With news of Cambridge Analytica using the information of 50 million Facebook users[1] to help Donald Trump's 2016 presidential campaign emerging this week, Australia's Information and Privacy Commissioner Timothy Pilgrim has announced he is looking into whether any personal information of Australians was involved.

In a statement on Tuesday, Pilgrim said the Office of the Australian Information Commissioner (OAIC) is aware of the reports stating users' Facebook profile information was acquired and used without authorisation and is "making inquiries" with Facebook on the matter.

"I will consider Facebook's response and whether any further regulatory action is required," Pilgrim wrote.

"The Privacy Act 1988 confers a range of privacy regulatory powers which include powers to investigate an alleged interference with privacy and enforcement powers ranging from less serious to more serious regulatory action, including powers to accept an enforceable undertaking, make a determination, or apply to the court for a civil penalty order for a breach of a civil penalty provision."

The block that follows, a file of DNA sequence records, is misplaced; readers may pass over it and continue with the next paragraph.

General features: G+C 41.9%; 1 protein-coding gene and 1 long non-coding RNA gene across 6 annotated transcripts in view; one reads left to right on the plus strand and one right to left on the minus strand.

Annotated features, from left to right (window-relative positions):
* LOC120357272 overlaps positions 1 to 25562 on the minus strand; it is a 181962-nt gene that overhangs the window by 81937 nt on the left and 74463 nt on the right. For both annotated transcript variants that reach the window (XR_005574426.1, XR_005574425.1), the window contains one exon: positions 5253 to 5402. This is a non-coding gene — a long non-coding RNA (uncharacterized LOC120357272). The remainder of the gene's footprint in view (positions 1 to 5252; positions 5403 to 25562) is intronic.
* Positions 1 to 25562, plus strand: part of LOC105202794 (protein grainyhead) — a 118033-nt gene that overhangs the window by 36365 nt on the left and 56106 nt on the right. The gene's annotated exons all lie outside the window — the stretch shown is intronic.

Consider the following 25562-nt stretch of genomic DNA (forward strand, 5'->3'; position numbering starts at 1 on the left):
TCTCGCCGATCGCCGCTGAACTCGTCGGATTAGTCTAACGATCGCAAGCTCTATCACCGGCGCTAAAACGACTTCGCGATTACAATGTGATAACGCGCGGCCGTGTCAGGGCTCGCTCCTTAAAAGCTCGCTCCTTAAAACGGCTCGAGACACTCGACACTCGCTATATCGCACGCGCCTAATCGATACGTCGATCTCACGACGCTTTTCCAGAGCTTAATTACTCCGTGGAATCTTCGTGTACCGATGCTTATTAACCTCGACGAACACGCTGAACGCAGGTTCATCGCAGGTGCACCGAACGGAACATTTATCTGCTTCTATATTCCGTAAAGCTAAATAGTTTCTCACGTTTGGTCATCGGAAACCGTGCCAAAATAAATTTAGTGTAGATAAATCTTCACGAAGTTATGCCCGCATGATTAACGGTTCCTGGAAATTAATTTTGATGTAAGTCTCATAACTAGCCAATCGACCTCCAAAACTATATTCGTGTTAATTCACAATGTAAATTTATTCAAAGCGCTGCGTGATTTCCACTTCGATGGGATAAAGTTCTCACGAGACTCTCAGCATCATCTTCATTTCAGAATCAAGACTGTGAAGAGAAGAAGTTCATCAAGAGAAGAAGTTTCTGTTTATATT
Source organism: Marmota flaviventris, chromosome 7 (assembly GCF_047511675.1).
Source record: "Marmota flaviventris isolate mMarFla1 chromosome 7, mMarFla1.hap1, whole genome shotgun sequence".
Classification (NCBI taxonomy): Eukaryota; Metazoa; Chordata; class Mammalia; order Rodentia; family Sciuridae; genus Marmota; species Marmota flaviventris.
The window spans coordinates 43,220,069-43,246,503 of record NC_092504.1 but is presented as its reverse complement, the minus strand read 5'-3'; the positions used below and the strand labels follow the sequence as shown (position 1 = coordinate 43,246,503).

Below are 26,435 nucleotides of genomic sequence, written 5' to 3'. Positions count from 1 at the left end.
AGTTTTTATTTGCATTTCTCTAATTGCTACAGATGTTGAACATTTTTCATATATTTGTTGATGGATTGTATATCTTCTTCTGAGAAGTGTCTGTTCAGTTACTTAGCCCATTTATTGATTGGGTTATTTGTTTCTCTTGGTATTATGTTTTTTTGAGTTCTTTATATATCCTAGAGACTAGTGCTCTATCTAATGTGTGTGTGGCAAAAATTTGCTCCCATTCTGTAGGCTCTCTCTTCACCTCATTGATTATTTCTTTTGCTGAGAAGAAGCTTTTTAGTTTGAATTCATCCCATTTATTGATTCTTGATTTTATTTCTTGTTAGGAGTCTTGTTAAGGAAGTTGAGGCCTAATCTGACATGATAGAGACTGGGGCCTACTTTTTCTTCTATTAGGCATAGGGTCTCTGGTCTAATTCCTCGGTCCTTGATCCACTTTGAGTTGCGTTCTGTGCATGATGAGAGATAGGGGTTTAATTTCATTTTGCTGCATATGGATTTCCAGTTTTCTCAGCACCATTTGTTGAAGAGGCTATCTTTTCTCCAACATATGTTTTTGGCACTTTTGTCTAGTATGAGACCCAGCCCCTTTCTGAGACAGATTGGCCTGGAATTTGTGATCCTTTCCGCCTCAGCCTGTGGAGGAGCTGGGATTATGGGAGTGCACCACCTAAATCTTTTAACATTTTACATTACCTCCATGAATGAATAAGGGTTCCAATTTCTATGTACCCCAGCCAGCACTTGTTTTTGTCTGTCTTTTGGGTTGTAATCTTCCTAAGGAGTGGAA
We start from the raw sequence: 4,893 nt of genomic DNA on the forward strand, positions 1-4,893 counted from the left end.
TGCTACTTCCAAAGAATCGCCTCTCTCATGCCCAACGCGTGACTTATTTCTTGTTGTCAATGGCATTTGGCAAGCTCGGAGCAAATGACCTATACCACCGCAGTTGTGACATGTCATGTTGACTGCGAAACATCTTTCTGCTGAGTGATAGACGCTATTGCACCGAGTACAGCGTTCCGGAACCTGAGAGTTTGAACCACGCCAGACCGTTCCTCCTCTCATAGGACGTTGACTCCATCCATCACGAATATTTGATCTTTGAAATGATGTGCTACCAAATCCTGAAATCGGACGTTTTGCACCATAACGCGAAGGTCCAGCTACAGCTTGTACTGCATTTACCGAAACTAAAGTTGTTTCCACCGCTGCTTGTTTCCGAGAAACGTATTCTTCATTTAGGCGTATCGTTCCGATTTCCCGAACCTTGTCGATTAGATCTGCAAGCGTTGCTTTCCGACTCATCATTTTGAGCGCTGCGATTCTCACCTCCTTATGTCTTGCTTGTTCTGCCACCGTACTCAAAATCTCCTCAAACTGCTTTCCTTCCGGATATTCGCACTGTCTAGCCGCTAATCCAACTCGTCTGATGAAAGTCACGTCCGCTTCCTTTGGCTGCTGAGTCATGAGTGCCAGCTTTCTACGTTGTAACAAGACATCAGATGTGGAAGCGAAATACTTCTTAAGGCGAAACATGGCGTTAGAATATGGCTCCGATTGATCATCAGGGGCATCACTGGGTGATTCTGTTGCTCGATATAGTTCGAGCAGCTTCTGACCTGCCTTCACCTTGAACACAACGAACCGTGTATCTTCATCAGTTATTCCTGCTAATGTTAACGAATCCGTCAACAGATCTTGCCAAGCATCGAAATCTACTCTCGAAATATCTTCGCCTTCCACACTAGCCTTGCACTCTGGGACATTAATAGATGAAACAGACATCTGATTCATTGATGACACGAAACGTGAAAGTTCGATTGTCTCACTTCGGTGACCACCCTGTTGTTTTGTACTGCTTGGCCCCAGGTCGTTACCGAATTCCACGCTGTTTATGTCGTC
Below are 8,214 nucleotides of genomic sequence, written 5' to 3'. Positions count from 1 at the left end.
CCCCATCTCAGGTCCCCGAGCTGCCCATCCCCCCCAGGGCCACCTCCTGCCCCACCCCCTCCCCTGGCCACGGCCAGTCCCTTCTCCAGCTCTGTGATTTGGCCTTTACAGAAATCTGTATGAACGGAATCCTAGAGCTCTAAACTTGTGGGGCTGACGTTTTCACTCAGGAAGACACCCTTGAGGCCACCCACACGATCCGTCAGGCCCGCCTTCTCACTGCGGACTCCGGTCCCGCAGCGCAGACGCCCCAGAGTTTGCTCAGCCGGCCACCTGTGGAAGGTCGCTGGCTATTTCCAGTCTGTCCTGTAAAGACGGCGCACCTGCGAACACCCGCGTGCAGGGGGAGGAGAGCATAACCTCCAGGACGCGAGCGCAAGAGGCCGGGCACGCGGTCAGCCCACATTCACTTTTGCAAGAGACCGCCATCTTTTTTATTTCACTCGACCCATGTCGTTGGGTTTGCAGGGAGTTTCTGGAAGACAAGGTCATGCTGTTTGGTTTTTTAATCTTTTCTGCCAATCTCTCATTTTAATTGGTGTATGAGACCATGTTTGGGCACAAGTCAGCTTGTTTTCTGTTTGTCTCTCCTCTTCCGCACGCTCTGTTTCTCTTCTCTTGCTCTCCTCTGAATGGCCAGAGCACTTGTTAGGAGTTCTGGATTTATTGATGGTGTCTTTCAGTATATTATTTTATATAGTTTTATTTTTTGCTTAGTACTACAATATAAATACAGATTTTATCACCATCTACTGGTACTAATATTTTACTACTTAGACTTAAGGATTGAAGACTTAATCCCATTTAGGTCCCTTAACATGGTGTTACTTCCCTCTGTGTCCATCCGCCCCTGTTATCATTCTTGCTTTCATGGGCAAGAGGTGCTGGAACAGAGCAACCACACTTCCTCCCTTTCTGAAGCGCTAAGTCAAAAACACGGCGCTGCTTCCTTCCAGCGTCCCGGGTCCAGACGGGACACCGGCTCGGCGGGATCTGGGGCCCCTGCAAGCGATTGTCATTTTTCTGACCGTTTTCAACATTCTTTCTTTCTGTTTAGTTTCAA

Must read: How Cambridge Analytica used your Facebook data to help elect Trump[2]

Calling on Facebook to confirm if the data of Australians was involved, Shadow Attorney-General and Shadow Minister for National Security Mark Dreyfus told ABC Radio National on Monday afternoon that he was concerned and wants to hear of the local relevance from the social media giant.

"All of these digital platforms have gradually had to be brought into a regulatory environment. There was a myth for a while that they were somehow existing in a free space and shouldn't be subject to ordinary laws, in particular, ordinary laws about privacy that we've had in Australia for many years," he said.

"I want to hear from Facebook whether it's anyone in Australia

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